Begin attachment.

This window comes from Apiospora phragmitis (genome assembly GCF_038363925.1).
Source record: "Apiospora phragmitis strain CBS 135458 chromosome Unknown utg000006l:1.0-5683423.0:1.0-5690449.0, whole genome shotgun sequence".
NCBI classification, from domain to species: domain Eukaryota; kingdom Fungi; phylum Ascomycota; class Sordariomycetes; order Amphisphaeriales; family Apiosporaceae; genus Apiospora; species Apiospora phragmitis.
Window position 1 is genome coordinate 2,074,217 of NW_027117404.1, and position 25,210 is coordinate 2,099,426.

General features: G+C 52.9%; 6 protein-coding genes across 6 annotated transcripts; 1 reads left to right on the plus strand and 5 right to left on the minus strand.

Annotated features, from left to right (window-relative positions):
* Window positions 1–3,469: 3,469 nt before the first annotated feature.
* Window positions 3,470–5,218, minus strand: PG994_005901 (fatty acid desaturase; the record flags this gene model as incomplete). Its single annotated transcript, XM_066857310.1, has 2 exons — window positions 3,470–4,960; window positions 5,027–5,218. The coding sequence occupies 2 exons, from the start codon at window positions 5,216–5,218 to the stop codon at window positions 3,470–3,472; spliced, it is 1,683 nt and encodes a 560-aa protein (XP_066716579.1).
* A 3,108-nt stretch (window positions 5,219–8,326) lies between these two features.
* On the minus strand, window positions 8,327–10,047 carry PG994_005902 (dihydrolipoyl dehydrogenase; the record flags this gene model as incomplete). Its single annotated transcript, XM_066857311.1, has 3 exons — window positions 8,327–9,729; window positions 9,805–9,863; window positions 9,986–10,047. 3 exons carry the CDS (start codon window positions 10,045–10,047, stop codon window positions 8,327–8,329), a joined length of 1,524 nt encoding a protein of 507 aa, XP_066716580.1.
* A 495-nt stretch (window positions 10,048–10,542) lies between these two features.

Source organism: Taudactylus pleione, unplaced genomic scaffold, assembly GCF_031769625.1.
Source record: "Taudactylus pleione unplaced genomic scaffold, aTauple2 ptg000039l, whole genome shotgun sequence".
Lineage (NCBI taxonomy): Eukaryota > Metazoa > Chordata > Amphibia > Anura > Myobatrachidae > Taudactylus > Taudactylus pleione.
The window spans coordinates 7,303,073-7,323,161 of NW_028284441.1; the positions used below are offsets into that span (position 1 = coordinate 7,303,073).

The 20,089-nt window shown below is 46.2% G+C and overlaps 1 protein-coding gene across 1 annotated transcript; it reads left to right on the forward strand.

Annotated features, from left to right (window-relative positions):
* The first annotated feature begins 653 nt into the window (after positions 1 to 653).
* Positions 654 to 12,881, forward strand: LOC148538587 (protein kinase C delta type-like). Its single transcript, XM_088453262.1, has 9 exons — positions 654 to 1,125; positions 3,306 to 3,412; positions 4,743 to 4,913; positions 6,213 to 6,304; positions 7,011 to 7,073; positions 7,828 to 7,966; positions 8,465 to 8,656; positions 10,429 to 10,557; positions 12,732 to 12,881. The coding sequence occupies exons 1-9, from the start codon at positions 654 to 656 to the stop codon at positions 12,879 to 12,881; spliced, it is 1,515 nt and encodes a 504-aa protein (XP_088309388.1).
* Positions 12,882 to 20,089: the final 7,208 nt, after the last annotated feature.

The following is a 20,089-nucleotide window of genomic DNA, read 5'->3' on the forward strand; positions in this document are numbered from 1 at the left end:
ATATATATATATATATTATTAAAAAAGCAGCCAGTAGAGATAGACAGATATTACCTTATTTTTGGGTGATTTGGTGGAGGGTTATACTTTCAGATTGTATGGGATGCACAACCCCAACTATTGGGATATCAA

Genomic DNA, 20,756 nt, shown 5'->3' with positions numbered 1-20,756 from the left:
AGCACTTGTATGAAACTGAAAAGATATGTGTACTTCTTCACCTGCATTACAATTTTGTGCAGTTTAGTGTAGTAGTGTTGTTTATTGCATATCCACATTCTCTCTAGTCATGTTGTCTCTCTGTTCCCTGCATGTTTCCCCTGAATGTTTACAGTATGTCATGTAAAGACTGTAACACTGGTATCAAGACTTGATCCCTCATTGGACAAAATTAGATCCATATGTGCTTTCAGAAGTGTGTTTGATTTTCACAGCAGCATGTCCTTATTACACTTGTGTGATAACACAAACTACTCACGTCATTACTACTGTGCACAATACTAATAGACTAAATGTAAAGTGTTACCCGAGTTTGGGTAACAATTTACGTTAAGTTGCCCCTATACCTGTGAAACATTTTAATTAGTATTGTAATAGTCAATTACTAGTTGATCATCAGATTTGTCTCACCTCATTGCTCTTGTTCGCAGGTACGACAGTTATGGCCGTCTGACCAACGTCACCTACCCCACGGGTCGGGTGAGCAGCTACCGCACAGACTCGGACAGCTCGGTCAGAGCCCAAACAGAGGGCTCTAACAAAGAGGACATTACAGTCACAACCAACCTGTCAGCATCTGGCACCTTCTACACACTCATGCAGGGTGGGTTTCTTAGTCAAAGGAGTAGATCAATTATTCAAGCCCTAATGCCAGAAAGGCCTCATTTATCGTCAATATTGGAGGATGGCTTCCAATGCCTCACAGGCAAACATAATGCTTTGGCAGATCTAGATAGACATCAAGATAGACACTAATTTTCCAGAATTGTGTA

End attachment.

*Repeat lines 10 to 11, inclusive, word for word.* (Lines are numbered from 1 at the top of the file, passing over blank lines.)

* On the minus strand, window positions 8,327–10,047 carry PG994_005902 (dihydrolipoyl dehydrogenase; the record flags this gene model as incomplete). Its single annotated transcript, XM_066857311.1, has 3 exons — window positions 8,327–9,729; window positions 9,805–9,863; window positions 9,986–10,047. 3 exons carry the CDS (start codon window positions 10,045–10,047, stop codon window positions 8,327–8,329), a joined length of 1,524 nt encoding a protein of 507 aa, XP_066716580.1.
* A 495-nt stretch (window positions 10,048–10,542) lies between these two features.